So what does this have to do with Loudoun Literacy Council?  Perhaps not much, but I was immediately reminded of my experience in Tunisia as soon as I encountered my first students.  I don’t know much about Loudoun demographics beyond awareness of Hispanic immigrants, but it was both surprising and enjoyable to discover that my first small batch of students included people with roots in four continents—and all within a short distance of my house in Ashburn.  Moreover, these students are all eager to improve their English, which, I must admit, wasn’t always the case among my Tunisian high school boys.  I have a feeling that an interest in peoples from the various corners of the globe—or for that matter the US—is a common trait among those who seek out an organization like LLC, not to mention a major reason for the success of the Peace Corps and its domestic counterpart, AmeriCorps.  So, LLC gives me an opportunity to reconnect a bit with my somewhat distant youth as well as to do something worthwhile as I ease my way into a welcome, more relaxed way of life in retirement.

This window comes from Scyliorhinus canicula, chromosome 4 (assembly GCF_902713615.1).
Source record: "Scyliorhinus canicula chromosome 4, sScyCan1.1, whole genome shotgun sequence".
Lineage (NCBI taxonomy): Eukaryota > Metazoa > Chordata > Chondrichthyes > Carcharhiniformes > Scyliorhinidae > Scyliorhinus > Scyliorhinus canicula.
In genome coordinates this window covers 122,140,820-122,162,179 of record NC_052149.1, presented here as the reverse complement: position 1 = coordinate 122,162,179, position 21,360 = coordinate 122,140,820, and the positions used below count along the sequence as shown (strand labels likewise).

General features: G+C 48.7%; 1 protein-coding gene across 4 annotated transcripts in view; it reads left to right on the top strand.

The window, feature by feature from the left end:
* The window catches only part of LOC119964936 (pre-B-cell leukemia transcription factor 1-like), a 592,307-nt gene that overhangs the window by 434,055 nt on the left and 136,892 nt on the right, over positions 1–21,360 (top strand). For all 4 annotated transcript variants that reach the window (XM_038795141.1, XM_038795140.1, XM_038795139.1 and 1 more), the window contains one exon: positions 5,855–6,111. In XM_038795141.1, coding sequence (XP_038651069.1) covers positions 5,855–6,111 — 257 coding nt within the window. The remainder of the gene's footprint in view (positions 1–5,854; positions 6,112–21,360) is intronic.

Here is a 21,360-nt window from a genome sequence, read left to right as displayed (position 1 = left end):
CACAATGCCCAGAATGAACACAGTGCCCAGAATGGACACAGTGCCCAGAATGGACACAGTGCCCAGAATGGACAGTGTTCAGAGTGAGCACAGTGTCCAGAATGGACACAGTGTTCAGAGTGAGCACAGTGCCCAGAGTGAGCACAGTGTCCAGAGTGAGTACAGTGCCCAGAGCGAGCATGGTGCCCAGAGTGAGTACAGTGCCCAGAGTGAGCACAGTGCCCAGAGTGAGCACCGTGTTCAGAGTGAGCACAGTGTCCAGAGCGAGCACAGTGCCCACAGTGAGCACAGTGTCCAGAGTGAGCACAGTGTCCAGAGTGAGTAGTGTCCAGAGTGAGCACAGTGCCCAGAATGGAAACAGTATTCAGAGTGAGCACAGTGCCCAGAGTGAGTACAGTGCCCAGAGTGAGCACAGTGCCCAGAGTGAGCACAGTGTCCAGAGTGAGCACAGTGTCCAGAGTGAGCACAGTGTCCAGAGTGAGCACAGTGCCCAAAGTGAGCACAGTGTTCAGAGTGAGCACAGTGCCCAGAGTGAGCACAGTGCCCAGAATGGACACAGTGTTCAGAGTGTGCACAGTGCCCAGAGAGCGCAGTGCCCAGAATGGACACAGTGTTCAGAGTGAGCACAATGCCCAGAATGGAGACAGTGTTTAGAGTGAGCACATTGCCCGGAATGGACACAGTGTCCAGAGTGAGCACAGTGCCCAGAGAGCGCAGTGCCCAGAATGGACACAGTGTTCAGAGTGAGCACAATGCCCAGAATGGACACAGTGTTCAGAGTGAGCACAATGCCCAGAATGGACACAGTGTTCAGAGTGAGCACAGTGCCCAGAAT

Monday, December 22, 2014

LLC Spotlight on "Next Step: Literacy"

When we know the answer, we raise our hand. When we feel we can contribute something of value, we speak up. When we're outside our comfort zone, we tend to stay quiet. 

Illiteracy in the United States is an issue that often goes unrecognized, because the people who deal with it are ashamed, or in some way discouraged from asking for help. Now more than ever, being literate is essential to success. Literacy is no longer confined to the relationship between a person and print, but between a person and the rest of the world.

Ultimately, literacy starts with our children. At-risk families don't always have the resources or support they need at home, and even schools are feeling the weight of supporting students who struggle with more pressing issues such as food insecurity and poverty. 

A groundbreaking project called "Next Step: Literacy" out of Georgia State University aims to increase children's literacy with a never before attempted method. The project was completely sans-instructor; instead utilizing tablets programmed with a game to teach children essential literacy skills, all the while, the program works in tandem to familiarize the children with technology.

For more information, read the full story at Georgia State University Magazine and watch the short film below.

Friday, December 19, 2014

Happy Holidays from Loudoun Literacy Council!

It's been a busy holiday season here at LLC, but we were fortunate enough to spend some time with our wonderful volunteers! 

Interested in becoming a volunteer? Check out our training opportunities, and submit a volunteer profile to sign up!